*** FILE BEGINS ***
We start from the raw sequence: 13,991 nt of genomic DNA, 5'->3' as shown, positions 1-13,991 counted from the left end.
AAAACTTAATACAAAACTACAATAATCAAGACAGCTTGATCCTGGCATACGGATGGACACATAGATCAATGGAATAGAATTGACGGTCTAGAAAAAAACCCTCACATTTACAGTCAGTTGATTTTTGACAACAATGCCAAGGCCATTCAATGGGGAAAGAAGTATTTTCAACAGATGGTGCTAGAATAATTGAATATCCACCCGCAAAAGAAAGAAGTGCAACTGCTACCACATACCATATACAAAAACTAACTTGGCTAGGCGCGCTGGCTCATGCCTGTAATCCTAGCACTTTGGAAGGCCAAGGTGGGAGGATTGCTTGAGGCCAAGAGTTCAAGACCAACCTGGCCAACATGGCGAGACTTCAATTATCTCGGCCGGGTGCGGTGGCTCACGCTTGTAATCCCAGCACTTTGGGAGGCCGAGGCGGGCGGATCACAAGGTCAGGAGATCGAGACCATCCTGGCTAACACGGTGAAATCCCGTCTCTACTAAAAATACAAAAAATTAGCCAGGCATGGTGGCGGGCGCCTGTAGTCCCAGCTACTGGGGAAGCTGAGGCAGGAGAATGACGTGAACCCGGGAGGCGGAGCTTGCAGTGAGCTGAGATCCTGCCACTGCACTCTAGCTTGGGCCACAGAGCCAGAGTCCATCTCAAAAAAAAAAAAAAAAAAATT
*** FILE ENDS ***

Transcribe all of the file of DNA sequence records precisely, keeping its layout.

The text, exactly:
We start from the raw sequence: 13,991 nt of genomic DNA, 5'->3' as shown, positions 1-13,991 counted from the left end.
AAAACTTAATACAAAACTACAATAATCAAGACAGCTTGATCCTGGCATACGGATGGACACATAGATCAATGGAATAGAATTGACGGTCTAGAAAAAAACCCTCACATTTACAGTCAGTTGATTTTTGACAACAATGCCAAGGCCATTCAATGGGGAAAGAAGTATTTTCAACAGATGGTGCTAGAATAATTGAATATCCACCCGCAAAAGAAAGAAGTGCAACTGCTACCACATACCATATACAAAAACTAACTTGGCTAGGCGCGCTGGCTCATGCCTGTAATCCTAGCACTTTGGAAGGCCAAGGTGGGAGGATTGCTTGAGGCCAAGAGTTCAAGACCAACCTGGCCAACATGGCGAGACTTCAATTATCTCGGCCGGGTGCGGTGGCTCACGCTTGTAATCCCAGCACTTTGGGAGGCCGAGGCGGGCGGATCACAAGGTCAGGAGATCGAGACCATCCTGGCTAACACGGTGAAATCCCGTCTCTACTAAAAATACAAAAAATTAGCCAGGCATGGTGGCGGGCGCCTGTAGTCCCAGCTACTGGGGAAGCTGAGGCAGGAGAATGACGTGAACCCGGGAGGCGGAGCTTGCAGTGAGCTGAGATCCTGCCACTGCACTCTAGCTTGGGCCACAGAGCCAGAGTCCATCTCAAAAAAAAAAAAAAAAAAATT